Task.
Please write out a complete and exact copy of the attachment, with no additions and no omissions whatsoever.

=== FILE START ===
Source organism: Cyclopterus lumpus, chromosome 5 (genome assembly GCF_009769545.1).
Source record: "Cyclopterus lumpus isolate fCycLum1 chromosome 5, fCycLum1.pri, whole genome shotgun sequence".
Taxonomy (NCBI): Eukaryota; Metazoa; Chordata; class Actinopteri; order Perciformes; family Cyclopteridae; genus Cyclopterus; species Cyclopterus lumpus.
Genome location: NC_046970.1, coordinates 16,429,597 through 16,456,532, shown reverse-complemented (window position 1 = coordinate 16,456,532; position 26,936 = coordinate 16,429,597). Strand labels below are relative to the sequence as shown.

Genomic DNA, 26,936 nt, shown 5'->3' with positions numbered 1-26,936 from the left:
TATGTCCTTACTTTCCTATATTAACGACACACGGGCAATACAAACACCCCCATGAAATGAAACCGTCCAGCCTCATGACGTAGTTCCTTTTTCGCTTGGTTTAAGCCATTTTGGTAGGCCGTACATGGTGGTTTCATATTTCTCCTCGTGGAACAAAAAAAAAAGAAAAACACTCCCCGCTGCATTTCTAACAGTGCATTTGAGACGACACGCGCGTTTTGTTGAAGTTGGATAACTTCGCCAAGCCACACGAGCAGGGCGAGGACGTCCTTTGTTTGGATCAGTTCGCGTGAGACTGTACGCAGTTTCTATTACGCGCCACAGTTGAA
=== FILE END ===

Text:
Source organism: Cyclopterus lumpus, chromosome 5 (genome assembly GCF_009769545.1).
Source record: "Cyclopterus lumpus isolate fCycLum1 chromosome 5, fCycLum1.pri, whole genome shotgun sequence".
Taxonomy (NCBI): Eukaryota; Metazoa; Chordata; class Actinopteri; order Perciformes; family Cyclopteridae; genus Cyclopterus; species Cyclopterus lumpus.
Genome location: NC_046970.1, coordinates 16,429,597 through 16,456,532, shown reverse-complemented (window position 1 = coordinate 16,456,532; position 26,936 = coordinate 16,429,597). Strand labels below are relative to the sequence as shown.

Genomic DNA, 26,936 nt, shown 5'->3' with positions numbered 1-26,936 from the left:
TATGTCCTTACTTTCCTATATTAACGACACACGGGCAATACAAACACCCCCATGAAATGAAACCGTCCAGCCTCATGACGTAGTTCCTTTTTCGCTTGGTTTAAGCCATTTTGGTAGGCCGTACATGGTGGTTTCATATTTCTCCTCGTGGAACAAAAAAAAAAGAAAAACACTCCCCGCTGCATTTCTAACAGTGCATTTGAGACGACACGCGCGTTTTGTTGAAGTTGGATAACTTCGCCAAGCCACACGAGCAGGGCGAGGACGTCCTTTGTTTGGATCAGTTCGCGTGAGACTGTACGCAGTTTCTATTACGCGCCACAGTTGAA